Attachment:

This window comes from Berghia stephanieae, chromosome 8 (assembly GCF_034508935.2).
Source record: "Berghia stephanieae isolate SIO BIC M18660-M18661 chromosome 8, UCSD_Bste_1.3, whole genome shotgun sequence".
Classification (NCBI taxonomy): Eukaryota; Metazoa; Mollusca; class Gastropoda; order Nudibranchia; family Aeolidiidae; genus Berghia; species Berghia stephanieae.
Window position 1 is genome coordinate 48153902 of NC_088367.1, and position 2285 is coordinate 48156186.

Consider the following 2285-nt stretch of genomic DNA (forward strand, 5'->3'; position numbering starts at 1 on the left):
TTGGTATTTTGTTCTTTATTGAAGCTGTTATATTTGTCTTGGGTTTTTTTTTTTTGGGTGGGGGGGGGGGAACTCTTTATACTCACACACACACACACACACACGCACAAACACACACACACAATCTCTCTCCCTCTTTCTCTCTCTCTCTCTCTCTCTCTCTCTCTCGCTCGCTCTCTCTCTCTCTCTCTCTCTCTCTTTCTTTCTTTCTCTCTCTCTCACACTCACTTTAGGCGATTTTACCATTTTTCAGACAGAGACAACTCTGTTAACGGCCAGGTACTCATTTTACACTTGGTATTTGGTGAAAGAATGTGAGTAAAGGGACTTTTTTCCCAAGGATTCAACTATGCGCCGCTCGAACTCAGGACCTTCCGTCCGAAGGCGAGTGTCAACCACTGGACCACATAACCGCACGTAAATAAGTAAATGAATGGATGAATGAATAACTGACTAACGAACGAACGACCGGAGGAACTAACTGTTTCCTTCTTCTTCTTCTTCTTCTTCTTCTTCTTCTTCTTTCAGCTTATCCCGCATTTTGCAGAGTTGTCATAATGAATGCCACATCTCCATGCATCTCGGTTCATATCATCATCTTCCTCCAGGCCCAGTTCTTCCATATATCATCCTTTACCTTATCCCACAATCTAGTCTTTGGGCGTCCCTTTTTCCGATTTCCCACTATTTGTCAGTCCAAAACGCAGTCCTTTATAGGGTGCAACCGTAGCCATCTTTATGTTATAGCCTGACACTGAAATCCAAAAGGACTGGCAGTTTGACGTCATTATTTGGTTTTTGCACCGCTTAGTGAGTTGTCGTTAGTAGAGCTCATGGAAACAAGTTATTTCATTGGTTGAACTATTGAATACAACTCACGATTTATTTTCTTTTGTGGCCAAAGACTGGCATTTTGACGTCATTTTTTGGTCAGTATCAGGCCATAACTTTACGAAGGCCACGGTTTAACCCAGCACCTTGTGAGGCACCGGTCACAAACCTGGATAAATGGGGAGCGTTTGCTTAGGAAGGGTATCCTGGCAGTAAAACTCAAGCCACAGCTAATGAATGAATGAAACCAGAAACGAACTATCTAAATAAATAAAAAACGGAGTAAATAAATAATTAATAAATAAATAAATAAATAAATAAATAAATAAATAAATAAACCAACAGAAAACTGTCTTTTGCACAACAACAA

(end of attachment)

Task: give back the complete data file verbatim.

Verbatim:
This window comes from Berghia stephanieae, chromosome 8 (assembly GCF_034508935.2).
Source record: "Berghia stephanieae isolate SIO BIC M18660-M18661 chromosome 8, UCSD_Bste_1.3, whole genome shotgun sequence".
Classification (NCBI taxonomy): Eukaryota; Metazoa; Mollusca; class Gastropoda; order Nudibranchia; family Aeolidiidae; genus Berghia; species Berghia stephanieae.
Window position 1 is genome coordinate 48153902 of NC_088367.1, and position 2285 is coordinate 48156186.

Consider the following 2285-nt stretch of genomic DNA (forward strand, 5'->3'; position numbering starts at 1 on the left):
TTGGTATTTTGTTCTTTATTGAAGCTGTTATATTTGTCTTGGGTTTTTTTTTTTTGGGTGGGGGGGGGGGAACTCTTTATACTCACACACACACACACACACACGCACAAACACACACACACAATCTCTCTCCCTCTTTCTCTCTCTCTCTCTCTCTCTCTCTCTCTCGCTCGCTCTCTCTCTCTCTCTCTCTCTCTCTTTCTTTCTTTCTCTCTCTCTCACACTCACTTTAGGCGATTTTACCATTTTTCAGACAGAGACAACTCTGTTAACGGCCAGGTACTCATTTTACACTTGGTATTTGGTGAAAGAATGTGAGTAAAGGGACTTTTTTCCCAAGGATTCAACTATGCGCCGCTCGAACTCAGGACCTTCCGTCCGAAGGCGAGTGTCAACCACTGGACCACATAACCGCACGTAAATAAGTAAATGAATGGATGAATGAATAACTGACTAACGAACGAACGACCGGAGGAACTAACTGTTTCCTTCTTCTTCTTCTTCTTCTTCTTCTTCTTCTTCTTTCAGCTTATCCCGCATTTTGCAGAGTTGTCATAATGAATGCCACATCTCCATGCATCTCGGTTCATATCATCATCTTCCTCCAGGCCCAGTTCTTCCATATATCATCCTTTACCTTATCCCACAATCTAGTCTTTGGGCGTCCCTTTTTCCGATTTCCCACTATTTGTCAGTCCAAAACGCAGTCCTTTATAGGGTGCAACCGTAGCCATCTTTATGTTATAGCCTGACACTGAAATCCAAAAGGACTGGCAGTTTGACGTCATTATTTGGTTTTTGCACCGCTTAGTGAGTTGTCGTTAGTAGAGCTCATGGAAACAAGTTATTTCATTGGTTGAACTATTGAATACAACTCACGATTTATTTTCTTTTGTGGCCAAAGACTGGCATTTTGACGTCATTTTTTGGTCAGTATCAGGCCATAACTTTACGAAGGCCACGGTTTAACCCAGCACCTTGTGAGGCACCGGTCACAAACCTGGATAAATGGGGAGCGTTTGCTTAGGAAGGGTATCCTGGCAGTAAAACTCAAGCCACAGCTAATGAATGAATGAAACCAGAAACGAACTATCTAAATAAATAAAAAACGGAGTAAATAAATAATTAATAAATAAATAAATAAATAAATAAATAAATAAATAAATAAACCAACAGAAAACTGTCTTTTGCACAACAACAA